There’s this sense that male sexuality is immune to rejection: that we will just keep coming back over and over. But I’ve seen from the show a lot of ways women mistreat guys. This couple—only in their twenties—had kids, and were hardly having sex. The video showed that he’d put his arm around her and she’d fling it off. In her mind, that was the first step to sex. This guy was so beaten down. He felt rejected, abandoned. So I asked her: “How do you reject Mark when you don’t feel like having sex?” She said, “I’m very thoughtful about it, and I just say, ‘I’m not in the mood.’” So I said, “Can I show you what you do?” I had her put her arm around me and I smacked it away. I said, “Can I tell you a secret?” I leaned in and I whispered in her ear, and she started bawling. The boom didn’t catch it. The directors and producer were all going, “Oh, my God!” They’re thinking, Did he call her a fat cow? All I said was: “Men have feelings, too.”
I think the media’s portrayal of male sexuality…it’s either the jock, the big shot, the action hero—someone who busts through doors. Sometimes the way women treat men is Kryptonite to male sexuality. And too often, we don’t see that because that is not how our construct of male sexuality is made. It’s indomitable, it’s Superman—and that is just not true.
Where did you get your information about sexuality when you were growing up?
I learned from my older brother—and he didn’t teach me much. I had a really hard time coming out. I went willingly to therapy to try to change at 19. My story is not of being born sexually free. For me it was one hard slog.
What have you learned about male sexuality since then?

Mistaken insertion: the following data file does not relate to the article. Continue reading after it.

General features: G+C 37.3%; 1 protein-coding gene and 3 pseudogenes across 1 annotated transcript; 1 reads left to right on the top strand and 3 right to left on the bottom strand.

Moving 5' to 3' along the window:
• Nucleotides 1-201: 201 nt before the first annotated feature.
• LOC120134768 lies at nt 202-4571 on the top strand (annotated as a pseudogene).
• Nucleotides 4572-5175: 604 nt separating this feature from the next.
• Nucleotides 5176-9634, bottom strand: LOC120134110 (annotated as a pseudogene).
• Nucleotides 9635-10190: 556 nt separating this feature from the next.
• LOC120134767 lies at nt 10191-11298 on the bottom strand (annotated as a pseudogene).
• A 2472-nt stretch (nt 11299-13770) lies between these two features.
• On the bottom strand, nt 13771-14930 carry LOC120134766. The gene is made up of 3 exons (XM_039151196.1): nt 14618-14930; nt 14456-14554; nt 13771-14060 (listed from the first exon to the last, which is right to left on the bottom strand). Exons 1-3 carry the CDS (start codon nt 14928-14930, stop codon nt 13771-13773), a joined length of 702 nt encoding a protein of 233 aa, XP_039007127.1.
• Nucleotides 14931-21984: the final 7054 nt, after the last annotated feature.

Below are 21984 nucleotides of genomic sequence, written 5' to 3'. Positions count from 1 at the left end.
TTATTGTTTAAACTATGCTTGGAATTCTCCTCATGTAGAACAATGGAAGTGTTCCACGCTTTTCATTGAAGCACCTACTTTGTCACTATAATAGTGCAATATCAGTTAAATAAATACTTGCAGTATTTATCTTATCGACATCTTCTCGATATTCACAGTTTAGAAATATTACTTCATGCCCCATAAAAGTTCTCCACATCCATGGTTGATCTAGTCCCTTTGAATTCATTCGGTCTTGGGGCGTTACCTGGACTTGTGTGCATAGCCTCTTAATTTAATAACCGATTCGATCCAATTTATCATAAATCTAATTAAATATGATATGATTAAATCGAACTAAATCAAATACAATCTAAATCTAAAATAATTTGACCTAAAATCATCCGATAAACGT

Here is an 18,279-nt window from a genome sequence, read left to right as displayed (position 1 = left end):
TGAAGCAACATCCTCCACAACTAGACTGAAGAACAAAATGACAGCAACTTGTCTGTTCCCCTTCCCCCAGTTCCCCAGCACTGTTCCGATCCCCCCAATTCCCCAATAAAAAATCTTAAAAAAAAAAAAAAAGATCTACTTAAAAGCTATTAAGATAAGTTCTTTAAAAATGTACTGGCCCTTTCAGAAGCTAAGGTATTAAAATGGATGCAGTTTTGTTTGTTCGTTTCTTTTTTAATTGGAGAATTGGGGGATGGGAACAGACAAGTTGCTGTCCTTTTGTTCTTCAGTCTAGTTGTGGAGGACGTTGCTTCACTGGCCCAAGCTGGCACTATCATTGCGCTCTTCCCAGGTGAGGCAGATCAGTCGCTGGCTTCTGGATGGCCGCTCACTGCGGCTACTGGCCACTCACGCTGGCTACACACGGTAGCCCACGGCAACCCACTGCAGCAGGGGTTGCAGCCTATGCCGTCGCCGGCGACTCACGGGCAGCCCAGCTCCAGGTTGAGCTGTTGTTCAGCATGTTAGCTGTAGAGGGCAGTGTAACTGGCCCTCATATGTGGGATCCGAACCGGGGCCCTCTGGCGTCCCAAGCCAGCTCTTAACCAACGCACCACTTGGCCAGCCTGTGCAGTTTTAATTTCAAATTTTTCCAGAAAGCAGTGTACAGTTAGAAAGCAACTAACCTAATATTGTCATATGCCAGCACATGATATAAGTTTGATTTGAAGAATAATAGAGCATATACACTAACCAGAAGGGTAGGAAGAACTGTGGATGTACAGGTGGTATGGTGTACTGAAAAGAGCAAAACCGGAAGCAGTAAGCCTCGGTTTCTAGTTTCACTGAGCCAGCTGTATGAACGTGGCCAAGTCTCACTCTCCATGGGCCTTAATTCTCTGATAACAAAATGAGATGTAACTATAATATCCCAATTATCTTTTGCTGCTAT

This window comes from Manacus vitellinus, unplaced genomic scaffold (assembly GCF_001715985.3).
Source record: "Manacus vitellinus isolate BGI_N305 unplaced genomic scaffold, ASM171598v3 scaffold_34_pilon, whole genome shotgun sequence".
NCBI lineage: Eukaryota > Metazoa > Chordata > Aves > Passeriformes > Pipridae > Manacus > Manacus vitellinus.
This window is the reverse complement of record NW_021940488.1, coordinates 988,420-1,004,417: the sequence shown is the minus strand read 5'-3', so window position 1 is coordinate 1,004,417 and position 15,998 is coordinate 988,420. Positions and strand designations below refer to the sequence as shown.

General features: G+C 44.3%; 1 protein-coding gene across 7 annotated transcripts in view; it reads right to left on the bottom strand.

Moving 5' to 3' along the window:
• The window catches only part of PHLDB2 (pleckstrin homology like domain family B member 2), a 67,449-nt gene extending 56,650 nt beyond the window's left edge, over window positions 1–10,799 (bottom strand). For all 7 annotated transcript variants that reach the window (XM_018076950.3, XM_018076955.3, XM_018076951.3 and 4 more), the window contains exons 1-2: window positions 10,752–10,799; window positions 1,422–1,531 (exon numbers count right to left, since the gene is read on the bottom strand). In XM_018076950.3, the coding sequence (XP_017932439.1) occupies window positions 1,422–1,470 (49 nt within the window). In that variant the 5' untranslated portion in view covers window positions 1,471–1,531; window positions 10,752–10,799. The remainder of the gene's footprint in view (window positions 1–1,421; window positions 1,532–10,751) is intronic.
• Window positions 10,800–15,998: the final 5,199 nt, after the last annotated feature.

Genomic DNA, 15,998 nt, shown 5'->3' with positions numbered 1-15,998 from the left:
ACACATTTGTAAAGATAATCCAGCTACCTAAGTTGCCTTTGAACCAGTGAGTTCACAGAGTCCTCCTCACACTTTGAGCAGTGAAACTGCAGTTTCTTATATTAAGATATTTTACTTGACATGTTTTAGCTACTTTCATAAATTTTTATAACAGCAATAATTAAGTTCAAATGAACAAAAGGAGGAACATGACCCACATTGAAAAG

There’s always that sense with males that you are either good guy or bad guy. It is the struggle to attain security through marriage, relationships, kids—and on the opposite, excitement particularly sexual excitement. People think men have to be one or the other, when in fact we are both. There is an inner conflict brewing in almost every man about how to do that. So if you take the Tiger Woods example, I like to say that we are all Tiger Woods, spelled, “W-O-U-L-D-S.” There is a part of us that admire the ability to screw whoever you want. What we don’t admire is the sacrifice for all of the other aspects we like: security, nurturing, intimacy.
Like a male Madonna/Whore complex?
With men it is more like you’re robot; you just want a hole to fuck, and if you do that you can’t possibly love or be in a relationship.
What do think about the concept of masculinity? Is it important? It’s easy to point fingers at the Metrosexual trend, but it really seems masculinity is not so much in vogue.
Masculinity has evolved. We are no longer a hunter/gatherer society, and the further we move away from that, this old concept of masculinity just cannot get nurtured the way it was before. You can be a primped, plucked and pumped up gym-rat and be just as masculine as the lumberjack with hair on his back. I see gain, not loss. For instance, the new man says, “She comes first.” Why is that less masculine than the guy who is gonna throw her around? If a guy spends the time learning about a woman’s hot spots and how to activate them at the expense of him busting first, that to me is the new masculinity that should be praised.